Passmore Edwards’ first contribution to the work of the Metropolitan Public Gardens Association was to fund the transformation of the overgrown grave yard at St Mary’s Church, Woolwich.
In 1892, the Chairman, of the Metropolitan Public Garden Association, Lord Meath wrote to Passmore Edwards asking for assistance in the work of the association. His reply was:-
” My Lord
In answer to your letter asking me to subscribe towards expenses in utilising for public purposes the large parish churchyard of Woolwich, I cheerfully comply with your request. The very last thing I would sanction would be the desecration of “God’s Acre”. A graveyard, to my mind, is holy ground, and I never knowingly pass one without raising my hat. But for the sake of the living, and particularly in this overcrowded metropolis, where millions of our fellow citizens pass mostly, comfortless lives, I would make churchyards sweet resting places for the weary, and picturesque recreation grounds for the young.
You say that Woolwich churchyard is about four acres in extent and that it is near the centre of the town and situated on high ground, that it overlooks a fine view of the river Thames, that it would make a delightful garden, and that it the estimated cost of preparing it for public use would be about £1200. The object aimed at is so good, and the derivable benefit so certain, that I most willingly respond to your appeal and undertake to meet the whole of the estimated charge. Please accept this as my New Year’s gift to Woolwich, and believe me, –
J Passmore Edwards.”
By the opening in May 1895 St Mary’s graveyard, which had long been a wilderness, put on a new garb and bloomed with Flowers. The garden was opened by the Duchess of Fife, accompanied by the Duke. Lord Meath said that previous attempts to put the graveyard in good order had been made for over 10 years. It was only, with the generous aid of Passmore Edwards that is had been possible. 5 years later Passmore Edwards added a drinking fountain and provided funds to keep the garden in good order.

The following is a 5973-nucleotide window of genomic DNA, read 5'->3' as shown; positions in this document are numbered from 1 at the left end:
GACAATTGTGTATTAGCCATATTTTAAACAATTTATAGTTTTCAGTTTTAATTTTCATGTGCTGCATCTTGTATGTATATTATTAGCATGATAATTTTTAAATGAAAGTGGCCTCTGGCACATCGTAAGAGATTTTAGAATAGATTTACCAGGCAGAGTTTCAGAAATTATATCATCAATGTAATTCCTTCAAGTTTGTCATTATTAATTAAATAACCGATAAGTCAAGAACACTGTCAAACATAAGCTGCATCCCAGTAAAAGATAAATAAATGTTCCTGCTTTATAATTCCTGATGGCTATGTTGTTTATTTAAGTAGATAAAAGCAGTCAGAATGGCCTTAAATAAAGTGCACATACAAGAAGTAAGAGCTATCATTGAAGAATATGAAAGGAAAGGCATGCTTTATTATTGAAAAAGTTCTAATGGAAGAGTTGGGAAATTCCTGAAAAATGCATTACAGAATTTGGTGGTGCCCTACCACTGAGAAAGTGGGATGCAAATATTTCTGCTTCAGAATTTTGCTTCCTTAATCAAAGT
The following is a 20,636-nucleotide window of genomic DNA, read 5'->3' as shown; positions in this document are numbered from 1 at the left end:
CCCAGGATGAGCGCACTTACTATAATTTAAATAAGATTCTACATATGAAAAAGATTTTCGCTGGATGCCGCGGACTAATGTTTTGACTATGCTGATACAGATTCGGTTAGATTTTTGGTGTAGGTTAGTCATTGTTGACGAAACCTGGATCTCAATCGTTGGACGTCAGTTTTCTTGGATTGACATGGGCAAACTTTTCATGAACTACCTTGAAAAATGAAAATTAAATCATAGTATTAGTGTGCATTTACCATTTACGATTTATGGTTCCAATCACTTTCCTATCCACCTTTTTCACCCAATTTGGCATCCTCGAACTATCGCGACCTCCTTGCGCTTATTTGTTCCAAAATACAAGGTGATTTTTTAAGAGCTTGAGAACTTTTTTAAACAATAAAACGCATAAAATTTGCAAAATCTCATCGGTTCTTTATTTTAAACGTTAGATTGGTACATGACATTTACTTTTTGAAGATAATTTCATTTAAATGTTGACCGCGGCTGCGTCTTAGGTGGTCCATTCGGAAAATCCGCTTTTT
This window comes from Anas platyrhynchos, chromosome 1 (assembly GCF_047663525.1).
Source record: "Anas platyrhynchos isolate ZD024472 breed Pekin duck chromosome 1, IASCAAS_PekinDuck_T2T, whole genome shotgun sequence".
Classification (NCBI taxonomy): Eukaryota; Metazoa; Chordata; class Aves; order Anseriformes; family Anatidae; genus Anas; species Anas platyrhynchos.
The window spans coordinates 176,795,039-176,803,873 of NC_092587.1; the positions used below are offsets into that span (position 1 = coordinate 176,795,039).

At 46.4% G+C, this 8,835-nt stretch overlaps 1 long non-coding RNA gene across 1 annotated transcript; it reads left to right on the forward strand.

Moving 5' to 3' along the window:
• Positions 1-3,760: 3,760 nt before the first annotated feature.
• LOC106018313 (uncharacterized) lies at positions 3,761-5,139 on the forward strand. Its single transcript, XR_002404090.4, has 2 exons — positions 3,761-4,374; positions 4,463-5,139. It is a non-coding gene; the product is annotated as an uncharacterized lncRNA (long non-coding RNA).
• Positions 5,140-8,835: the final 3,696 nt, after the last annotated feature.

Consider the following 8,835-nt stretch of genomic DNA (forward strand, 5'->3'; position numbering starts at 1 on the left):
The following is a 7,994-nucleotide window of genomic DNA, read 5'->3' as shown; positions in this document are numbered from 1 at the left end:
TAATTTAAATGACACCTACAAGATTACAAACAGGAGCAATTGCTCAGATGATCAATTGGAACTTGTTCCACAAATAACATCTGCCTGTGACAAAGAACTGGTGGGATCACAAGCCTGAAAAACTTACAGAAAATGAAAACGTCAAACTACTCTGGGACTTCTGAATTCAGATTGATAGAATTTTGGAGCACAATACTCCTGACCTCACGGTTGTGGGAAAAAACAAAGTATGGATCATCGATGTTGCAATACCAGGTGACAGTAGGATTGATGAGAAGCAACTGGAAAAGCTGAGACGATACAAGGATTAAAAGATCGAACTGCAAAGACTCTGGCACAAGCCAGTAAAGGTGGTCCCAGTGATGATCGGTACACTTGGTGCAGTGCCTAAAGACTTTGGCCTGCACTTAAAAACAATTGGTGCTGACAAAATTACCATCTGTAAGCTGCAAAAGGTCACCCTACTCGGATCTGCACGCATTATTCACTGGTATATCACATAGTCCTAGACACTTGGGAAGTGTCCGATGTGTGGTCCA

Although laid out by the MPGA the garden remained under the control of and maintained by the local authority.
The gardens have been extended and maintained by the local authority since 1895. On 1 April 1965 Woolwich became part of the London Borough of Greenwich and the maintenance of the gardens continues under their management to this day. In 1968 the remaining memorials were removed leaving only the Tom Cribb Memorial. It was probably at this time that the fountain, erected at the expense of Passmore Edwards, was also removed but I have been unable to determine its fate.
The present retaining walls and slopes between the gardens and Woolwich High Street were built in 1966 as a part of the construction of the new terminal for the Woolwich Ferry. At this time a plague pit was found and gardeners found several lead coffins whilst landscaping the banks.
Until the 1980s there was a glasshouse in the staff yard for growing the bedding plants. There was also a plot of land, now a lawn, where shrubs and other plants were grown.